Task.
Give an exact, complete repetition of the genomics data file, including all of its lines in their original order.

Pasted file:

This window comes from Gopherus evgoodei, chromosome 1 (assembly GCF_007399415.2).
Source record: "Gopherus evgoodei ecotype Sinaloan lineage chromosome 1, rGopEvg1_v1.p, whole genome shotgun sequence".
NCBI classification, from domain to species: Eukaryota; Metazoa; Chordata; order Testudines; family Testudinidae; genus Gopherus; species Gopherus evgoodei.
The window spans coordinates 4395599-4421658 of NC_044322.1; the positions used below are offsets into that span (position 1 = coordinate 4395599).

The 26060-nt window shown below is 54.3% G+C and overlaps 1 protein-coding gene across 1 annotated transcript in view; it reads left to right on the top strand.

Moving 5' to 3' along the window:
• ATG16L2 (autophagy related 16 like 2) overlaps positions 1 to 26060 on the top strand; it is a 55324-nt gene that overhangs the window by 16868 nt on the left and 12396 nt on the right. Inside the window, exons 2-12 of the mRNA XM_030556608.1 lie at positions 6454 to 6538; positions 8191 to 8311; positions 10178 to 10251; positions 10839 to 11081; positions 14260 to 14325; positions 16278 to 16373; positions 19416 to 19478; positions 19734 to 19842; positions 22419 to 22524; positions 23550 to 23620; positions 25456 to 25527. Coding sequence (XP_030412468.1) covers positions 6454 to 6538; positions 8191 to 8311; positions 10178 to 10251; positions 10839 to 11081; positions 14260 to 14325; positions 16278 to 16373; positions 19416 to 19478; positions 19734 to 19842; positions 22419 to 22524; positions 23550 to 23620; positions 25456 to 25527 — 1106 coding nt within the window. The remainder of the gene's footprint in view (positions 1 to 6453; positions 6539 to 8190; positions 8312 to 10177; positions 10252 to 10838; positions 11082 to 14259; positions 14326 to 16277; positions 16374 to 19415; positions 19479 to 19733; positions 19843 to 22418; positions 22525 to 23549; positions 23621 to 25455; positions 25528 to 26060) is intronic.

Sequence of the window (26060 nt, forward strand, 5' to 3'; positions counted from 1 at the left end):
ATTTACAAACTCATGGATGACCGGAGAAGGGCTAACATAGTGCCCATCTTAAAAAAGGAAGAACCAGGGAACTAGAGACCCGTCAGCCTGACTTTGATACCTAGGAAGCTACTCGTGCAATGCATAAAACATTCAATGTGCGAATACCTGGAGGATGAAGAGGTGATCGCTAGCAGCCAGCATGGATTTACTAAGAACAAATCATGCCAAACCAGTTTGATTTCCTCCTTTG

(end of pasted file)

This window comes from Gopherus evgoodei, chromosome 1 (assembly GCF_007399415.2).
Source record: "Gopherus evgoodei ecotype Sinaloan lineage chromosome 1, rGopEvg1_v1.p, whole genome shotgun sequence".
NCBI classification, from domain to species: Eukaryota; Metazoa; Chordata; order Testudines; family Testudinidae; genus Gopherus; species Gopherus evgoodei.
The window spans coordinates 4395599-4421658 of NC_044322.1; the positions used below are offsets into that span (position 1 = coordinate 4395599).

The 26060-nt window shown below is 54.3% G+C and overlaps 1 protein-coding gene across 1 annotated transcript in view; it reads left to right on the top strand.

Moving 5' to 3' along the window:
• ATG16L2 (autophagy related 16 like 2) overlaps positions 1 to 26060 on the top strand; it is a 55324-nt gene that overhangs the window by 16868 nt on the left and 12396 nt on the right. Inside the window, exons 2-12 of the mRNA XM_030556608.1 lie at positions 6454 to 6538; positions 8191 to 8311; positions 10178 to 10251; positions 10839 to 11081; positions 14260 to 14325; positions 16278 to 16373; positions 19416 to 19478; positions 19734 to 19842; positions 22419 to 22524; positions 23550 to 23620; positions 25456 to 25527. Coding sequence (XP_030412468.1) covers positions 6454 to 6538; positions 8191 to 8311; positions 10178 to 10251; positions 10839 to 11081; positions 14260 to 14325; positions 16278 to 16373; positions 19416 to 19478; positions 19734 to 19842; positions 22419 to 22524; positions 23550 to 23620; positions 25456 to 25527 — 1106 coding nt within the window. The remainder of the gene's footprint in view (positions 1 to 6453; positions 6539 to 8190; positions 8312 to 10177; positions 10252 to 10838; positions 11082 to 14259; positions 14326 to 16277; positions 16374 to 19415; positions 19479 to 19733; positions 19843 to 22418; positions 22525 to 23549; positions 23621 to 25455; positions 25528 to 26060) is intronic.

Sequence of the window (26060 nt, forward strand, 5' to 3'; positions counted from 1 at the left end):
ATTTACAAACTCATGGATGACCGGAGAAGGGCTAACATAGTGCCCATCTTAAAAAAGGAAGAACCAGGGAACTAGAGACCCGTCAGCCTGACTTTGATACCTAGGAAGCTACTCGTGCAATGCATAAAACATTCAATGTGCGAATACCTGGAGGATGAAGAGGTGATCGCTAGCAGCCAGCATGGATTTACTAAGAACAAATCATGCCAAACCAGTTTGATTTCCTCCTTTG